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Shuttle Astronauts Remembered at Texas Memorial Service - 2003-02-04

President Bush told mourners at the Johnson Space Center Tuesday that the dream of space exploration pursued by the crew of the shuttle Columbia will continue. The seven crewmembers died Saturday when their shuttle broke as it re-entered earth's atmosphere. Mr. Bush offered encouragement to the friends and families of the astronauts at an outdoor memorial service.

Under a clear blue Texas sky, the president said the astronauts lived lives of great achievement as they pursued the ancient dream of exploring space.

"For these seven, it was a dream fulfilled," said President Bush. "Each of these astronauts had the daring and discipline required of their calling. Each of them knew that great endeavors are inseparable from great risks."

Family members, dignitaries and fellow astronauts gathered on the grounds of the space center, which is the nerve center of NASA and home to the U.S. manned space program. NASA officials say more than 10,000 people attended the service.

Mr. Bush told the mourners the exploration of space will continue despite the loss. "This cause of exploration and discovery is not an option we choose," he said. "It is a desire written in the human heart. We are that part of creation which seeks to understand all creation. We find the best among us, send them forth into unmapped darkness, and pray they will return."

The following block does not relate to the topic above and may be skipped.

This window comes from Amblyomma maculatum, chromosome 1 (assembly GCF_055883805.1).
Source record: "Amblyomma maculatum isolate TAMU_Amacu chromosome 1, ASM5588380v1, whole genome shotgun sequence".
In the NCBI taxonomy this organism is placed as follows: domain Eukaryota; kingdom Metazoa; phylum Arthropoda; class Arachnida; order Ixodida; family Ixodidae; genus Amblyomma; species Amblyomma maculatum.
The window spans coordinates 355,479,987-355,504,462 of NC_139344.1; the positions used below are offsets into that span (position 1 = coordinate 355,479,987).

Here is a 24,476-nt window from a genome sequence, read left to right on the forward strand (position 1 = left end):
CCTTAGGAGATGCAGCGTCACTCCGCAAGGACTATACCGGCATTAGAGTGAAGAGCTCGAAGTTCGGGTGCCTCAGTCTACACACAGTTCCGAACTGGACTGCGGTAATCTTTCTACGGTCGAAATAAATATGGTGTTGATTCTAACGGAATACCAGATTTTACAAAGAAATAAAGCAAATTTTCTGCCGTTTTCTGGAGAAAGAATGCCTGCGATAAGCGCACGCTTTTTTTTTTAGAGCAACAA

The astronauts died as their shuttle disintegrated on reentry after a 16-day mission. Investigators are trying to determine the cause. NASA administrator Sean O'Keefe said the space agency will honor the crew's legacy. "We also have the tremendous duty to honor the legacy of these fallen heroes," he said, "by finding out what caused the loss of the Columbia and its crew, correct what problems we find and make sure this never happens again."

President Bush spoke of each of the seven astronauts and the different paths that brought them to the space program.

Navy Captain Kent Rominger, the head of the astronaut corps, spoke of them as friends, from the India-born scientist Kalpana Chawla, whom he called a perfectionist with "a terrific sense of humor;" to Colonel Ilan Ramon, the first Israeli in space, remembered as "the perfectly poised fighter pilot with the sparkle in his eyes."

"Rick, Willie, Mike, K.C. (Kalpana Chawla), Laurel, Dave and Ilan, I know you're listening," said Captain Rominger. "Please know you are in our hearts, and we will always smile when we think of you."

Astronaut chief Rominger said all seven shared a passion for space and had become a tight knit family over years of training.

President Bush said all will be remembered for advancing space exploration. "The final days of their own lives were spent looking down upon this earth," he said, "and known on every continent, in every land they could see, the names of these astronauts are known and remembered."

Mr. Bush said the world owes a debt to the astronauts and that they will always have the gratitude of the United States.